The affidavit does rely in part upon the hearsay statements of an unnamed informant. While this information standing alone might not be sufficient to establish probable cause under the standards of Aguilar v. Texas, 378 U.S. 108, 84 S. Ct. 1509, 12 L. Ed. 2d 723 (1964), the affidavit provides sufficient corroborating information to support its reliability. Spinelli v. United States, 393 U.S. 410, 89 S. Ct. 584, 21 L. Ed. 2d 637 (1969). In addition to learning that the "Arlo" referred to by the informant was Arlo Lewis, the police ascertained that he fit the general description of the second bank robber. More importantly, the officer stated that bank manager Luppachino identified the photograph of Lewis as *1173 one of the robbers. Indeed, this identification by a witness to the crime may in and of itself be sufficient to establish probable cause. United States v. Smith, 467 F.2d 283 (9th Cir. 1972) (per curiam), cert. denied, 410 U.S. 912, 93 S. Ct. 974, 35 L. Ed. 2d 274 (1973). Therefore, the defendant's challenge to the facial validity of the affidavit fails.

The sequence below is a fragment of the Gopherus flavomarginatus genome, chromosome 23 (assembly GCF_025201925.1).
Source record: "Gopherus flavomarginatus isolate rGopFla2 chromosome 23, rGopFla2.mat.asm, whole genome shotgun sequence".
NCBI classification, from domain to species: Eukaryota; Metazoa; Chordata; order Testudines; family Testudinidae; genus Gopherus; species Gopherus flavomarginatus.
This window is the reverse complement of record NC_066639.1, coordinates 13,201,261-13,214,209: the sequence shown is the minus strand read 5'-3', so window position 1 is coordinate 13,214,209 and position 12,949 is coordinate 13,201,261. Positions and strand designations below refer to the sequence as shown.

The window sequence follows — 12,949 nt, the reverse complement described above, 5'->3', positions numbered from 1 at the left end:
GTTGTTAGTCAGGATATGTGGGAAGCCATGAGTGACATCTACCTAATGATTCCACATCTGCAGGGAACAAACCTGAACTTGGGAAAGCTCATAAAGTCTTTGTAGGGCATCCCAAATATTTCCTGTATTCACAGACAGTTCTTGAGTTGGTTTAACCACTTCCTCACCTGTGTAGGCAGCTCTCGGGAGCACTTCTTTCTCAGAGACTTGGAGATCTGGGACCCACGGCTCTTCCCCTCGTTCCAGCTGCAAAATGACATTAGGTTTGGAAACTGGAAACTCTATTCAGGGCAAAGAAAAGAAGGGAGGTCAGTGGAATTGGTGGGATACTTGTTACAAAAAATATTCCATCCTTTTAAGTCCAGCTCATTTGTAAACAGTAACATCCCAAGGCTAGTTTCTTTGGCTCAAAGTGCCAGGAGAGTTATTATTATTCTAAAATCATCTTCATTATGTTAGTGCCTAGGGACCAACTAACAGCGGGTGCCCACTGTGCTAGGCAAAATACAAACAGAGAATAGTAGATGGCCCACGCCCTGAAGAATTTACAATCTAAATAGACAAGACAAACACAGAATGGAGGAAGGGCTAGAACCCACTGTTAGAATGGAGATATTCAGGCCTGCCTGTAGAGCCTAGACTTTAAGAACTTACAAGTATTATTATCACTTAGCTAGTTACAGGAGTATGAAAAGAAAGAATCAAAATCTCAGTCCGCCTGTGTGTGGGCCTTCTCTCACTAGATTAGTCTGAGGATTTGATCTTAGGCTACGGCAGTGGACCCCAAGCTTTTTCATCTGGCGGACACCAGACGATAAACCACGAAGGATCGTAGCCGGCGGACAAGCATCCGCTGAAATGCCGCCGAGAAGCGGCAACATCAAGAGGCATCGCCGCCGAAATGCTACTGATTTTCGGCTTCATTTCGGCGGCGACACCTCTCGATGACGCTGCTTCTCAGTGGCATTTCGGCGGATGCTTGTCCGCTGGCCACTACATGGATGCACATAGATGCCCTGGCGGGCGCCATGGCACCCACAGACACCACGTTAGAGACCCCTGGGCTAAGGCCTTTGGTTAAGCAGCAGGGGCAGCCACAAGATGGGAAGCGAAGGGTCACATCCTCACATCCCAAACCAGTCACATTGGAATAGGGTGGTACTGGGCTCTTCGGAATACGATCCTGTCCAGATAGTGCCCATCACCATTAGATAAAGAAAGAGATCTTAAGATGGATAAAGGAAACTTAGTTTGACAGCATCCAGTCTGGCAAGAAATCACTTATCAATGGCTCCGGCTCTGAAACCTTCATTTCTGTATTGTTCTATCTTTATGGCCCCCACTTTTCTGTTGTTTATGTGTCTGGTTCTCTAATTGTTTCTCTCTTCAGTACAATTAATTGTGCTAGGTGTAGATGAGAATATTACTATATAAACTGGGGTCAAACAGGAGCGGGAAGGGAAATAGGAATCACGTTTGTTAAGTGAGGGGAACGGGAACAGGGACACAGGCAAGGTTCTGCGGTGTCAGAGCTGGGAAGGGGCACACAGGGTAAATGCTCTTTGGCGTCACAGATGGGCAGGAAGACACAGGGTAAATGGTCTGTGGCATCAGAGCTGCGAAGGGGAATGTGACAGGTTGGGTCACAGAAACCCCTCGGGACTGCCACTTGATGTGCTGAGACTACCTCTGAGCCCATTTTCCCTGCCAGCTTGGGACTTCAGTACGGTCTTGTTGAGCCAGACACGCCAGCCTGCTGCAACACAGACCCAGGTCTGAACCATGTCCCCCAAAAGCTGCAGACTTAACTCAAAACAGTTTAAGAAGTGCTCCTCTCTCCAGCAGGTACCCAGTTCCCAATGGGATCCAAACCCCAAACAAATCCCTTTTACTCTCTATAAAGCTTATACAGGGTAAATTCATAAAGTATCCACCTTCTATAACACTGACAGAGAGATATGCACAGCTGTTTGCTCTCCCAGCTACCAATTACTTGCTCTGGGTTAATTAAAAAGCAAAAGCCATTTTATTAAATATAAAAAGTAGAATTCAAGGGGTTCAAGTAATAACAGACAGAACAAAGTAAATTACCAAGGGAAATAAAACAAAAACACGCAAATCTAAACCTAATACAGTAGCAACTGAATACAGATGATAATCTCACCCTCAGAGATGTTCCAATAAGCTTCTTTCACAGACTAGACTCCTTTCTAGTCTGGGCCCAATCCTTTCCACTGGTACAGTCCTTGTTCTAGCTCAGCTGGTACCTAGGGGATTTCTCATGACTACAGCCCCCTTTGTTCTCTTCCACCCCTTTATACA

2. Omissions from the Affidavit

Prior to obtaining a state warrant to arrest the defendant, Windsor police detective Overstrom displayed a spread of seven photographs, one of which was of Arlo Lewis, to two employees of the bank and three customers of the bank, all of whom were in the bank at the time of the robbery. In addition, Detective Overstrom showed the photographic spread to two other persons who saw two black males in the vicinity of the bank at relevant times. Of these seven persons, only the bank manager was able to make an identification; he identified the photograph of Arlo Lewis. Detective Overstrom included in his affidavit the fact that Luppachino had made an identification of Arlo Lewis. However, he failed to include that six other persons had been unable to make an identification. The defendant argues that this omission requires a finding that the affidavit and hence the arrest warrant were fatally defective.